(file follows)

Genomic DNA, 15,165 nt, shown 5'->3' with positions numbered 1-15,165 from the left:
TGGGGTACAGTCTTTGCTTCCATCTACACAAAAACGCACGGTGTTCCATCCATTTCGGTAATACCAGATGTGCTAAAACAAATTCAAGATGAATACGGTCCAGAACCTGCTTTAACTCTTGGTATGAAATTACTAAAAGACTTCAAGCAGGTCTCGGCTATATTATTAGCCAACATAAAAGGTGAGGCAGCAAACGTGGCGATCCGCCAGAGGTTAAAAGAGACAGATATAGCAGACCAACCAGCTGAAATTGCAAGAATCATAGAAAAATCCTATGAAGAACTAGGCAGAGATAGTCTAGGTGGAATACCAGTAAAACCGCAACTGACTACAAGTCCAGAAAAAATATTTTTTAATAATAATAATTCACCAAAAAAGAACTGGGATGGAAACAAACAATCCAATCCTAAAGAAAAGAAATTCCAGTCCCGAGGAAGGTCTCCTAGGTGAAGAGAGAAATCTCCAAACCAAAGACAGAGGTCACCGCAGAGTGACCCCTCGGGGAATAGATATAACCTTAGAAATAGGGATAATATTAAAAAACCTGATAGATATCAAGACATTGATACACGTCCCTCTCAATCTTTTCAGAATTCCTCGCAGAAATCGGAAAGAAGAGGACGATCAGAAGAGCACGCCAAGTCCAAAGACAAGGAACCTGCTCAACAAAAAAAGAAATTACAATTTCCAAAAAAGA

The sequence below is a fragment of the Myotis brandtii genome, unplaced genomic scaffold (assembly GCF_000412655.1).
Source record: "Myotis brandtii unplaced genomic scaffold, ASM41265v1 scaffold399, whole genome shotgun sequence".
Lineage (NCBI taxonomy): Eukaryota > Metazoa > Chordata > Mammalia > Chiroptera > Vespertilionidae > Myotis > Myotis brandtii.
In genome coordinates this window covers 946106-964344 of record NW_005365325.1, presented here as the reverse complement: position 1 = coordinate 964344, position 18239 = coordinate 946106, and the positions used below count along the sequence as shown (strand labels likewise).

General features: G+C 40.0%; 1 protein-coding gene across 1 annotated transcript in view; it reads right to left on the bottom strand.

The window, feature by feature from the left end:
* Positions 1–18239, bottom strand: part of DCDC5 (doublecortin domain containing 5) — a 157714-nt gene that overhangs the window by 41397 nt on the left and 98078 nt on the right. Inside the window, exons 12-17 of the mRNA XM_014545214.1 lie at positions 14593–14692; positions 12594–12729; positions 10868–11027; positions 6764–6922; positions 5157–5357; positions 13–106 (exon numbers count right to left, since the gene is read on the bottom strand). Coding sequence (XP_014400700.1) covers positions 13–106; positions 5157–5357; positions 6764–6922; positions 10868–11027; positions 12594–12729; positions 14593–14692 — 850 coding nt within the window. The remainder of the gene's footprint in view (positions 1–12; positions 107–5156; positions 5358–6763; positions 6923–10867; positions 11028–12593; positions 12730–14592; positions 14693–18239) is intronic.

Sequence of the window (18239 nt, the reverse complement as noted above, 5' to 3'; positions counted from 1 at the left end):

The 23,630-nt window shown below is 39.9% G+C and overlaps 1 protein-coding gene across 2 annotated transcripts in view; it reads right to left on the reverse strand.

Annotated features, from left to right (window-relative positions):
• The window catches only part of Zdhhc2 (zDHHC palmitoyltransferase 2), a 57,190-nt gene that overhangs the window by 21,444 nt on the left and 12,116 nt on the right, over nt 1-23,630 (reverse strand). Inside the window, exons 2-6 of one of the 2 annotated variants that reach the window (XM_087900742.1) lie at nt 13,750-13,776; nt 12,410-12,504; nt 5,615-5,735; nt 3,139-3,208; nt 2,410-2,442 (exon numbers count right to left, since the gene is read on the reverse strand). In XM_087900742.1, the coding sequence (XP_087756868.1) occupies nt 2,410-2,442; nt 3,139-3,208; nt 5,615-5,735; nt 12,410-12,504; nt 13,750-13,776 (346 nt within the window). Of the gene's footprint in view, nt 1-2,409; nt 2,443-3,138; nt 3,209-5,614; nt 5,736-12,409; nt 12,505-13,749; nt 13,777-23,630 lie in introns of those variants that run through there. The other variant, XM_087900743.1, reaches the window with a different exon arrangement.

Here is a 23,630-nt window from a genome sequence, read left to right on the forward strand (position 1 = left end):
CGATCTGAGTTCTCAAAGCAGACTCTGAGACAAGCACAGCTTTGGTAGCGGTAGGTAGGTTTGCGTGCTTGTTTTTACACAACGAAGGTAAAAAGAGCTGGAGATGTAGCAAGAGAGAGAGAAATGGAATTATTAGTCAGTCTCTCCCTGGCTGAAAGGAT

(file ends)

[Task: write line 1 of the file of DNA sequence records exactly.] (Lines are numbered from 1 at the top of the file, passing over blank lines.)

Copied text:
Genomic DNA, 15,165 nt, shown 5'->3' with positions numbered 1-15,165 from the left: